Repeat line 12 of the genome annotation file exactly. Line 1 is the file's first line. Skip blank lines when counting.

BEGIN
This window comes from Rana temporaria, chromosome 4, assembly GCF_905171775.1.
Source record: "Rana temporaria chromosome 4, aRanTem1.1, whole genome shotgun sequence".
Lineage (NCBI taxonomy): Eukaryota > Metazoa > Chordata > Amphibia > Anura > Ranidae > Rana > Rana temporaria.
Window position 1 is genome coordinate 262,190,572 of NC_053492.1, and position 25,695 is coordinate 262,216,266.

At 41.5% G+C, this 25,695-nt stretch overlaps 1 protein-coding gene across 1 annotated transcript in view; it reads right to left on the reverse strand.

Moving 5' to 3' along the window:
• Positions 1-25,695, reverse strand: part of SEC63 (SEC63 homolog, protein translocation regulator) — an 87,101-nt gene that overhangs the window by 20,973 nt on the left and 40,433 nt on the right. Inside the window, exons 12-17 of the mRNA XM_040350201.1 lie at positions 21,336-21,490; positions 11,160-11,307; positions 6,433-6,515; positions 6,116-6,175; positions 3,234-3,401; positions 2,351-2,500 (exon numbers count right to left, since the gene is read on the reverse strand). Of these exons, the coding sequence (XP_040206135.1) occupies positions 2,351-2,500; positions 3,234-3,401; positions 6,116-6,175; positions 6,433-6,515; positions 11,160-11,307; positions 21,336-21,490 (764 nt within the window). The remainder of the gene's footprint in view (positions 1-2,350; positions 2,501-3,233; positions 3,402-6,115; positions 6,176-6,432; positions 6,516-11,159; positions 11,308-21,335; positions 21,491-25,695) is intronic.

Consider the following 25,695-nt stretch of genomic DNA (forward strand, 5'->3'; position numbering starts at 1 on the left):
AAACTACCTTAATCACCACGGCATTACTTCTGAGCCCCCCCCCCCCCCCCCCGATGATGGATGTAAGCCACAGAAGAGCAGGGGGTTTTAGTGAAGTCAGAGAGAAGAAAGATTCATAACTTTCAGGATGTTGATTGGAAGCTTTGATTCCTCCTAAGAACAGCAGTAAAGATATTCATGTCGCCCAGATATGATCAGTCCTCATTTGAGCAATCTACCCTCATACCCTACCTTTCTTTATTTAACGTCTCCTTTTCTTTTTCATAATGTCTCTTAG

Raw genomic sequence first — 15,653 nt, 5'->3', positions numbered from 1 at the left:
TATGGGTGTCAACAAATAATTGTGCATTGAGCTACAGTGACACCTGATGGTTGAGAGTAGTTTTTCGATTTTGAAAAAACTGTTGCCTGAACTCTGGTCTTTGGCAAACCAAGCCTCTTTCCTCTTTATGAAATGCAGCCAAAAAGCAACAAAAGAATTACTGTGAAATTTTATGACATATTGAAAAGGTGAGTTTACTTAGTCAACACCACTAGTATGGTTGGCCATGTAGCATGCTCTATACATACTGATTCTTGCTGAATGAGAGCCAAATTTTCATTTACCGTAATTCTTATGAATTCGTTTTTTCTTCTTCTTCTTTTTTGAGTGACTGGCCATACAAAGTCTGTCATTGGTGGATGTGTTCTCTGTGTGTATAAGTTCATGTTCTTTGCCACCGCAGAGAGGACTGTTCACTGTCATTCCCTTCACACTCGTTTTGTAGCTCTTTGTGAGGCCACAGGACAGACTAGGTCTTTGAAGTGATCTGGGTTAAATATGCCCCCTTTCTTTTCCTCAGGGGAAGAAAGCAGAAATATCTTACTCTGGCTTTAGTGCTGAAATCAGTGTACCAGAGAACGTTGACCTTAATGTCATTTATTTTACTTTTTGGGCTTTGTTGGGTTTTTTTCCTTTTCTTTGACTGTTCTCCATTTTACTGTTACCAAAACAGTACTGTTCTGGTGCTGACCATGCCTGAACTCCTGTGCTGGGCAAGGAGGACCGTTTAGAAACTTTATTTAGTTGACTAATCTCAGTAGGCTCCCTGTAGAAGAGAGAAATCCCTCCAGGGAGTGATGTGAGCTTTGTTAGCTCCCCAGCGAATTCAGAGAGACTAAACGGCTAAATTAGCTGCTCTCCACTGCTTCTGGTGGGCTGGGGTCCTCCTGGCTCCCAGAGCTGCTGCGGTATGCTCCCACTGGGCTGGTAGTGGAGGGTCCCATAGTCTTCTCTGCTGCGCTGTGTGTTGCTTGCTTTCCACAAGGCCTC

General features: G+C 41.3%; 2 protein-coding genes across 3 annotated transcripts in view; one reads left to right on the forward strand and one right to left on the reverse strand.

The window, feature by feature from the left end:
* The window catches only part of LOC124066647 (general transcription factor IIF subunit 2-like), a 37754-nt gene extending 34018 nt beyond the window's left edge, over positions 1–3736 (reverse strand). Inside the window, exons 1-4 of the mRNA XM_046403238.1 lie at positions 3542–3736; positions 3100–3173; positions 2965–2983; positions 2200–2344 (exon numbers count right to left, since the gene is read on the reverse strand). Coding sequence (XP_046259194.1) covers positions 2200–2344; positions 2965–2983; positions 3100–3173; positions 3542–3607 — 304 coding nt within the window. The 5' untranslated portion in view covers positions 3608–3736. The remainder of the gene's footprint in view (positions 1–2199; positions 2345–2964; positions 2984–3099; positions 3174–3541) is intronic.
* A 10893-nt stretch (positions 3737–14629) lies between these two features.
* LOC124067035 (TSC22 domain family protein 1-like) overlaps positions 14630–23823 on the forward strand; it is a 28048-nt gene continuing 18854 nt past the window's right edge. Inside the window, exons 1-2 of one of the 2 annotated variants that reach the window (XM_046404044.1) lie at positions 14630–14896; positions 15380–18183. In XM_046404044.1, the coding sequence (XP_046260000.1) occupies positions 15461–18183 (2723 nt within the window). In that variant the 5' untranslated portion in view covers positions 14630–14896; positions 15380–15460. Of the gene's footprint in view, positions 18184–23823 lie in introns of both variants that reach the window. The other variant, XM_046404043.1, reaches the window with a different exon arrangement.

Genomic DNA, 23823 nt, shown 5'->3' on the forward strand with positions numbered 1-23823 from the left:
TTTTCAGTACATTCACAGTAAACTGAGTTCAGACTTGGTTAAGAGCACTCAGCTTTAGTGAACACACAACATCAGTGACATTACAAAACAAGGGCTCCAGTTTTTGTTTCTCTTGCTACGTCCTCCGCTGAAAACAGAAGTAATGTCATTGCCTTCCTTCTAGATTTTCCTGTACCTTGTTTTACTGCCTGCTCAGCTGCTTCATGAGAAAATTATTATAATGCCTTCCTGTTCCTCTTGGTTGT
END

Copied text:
General features: G+C 41.3%; 2 protein-coding genes across 3 annotated transcripts in view; one reads left to right on the forward strand and one right to left on the reverse strand.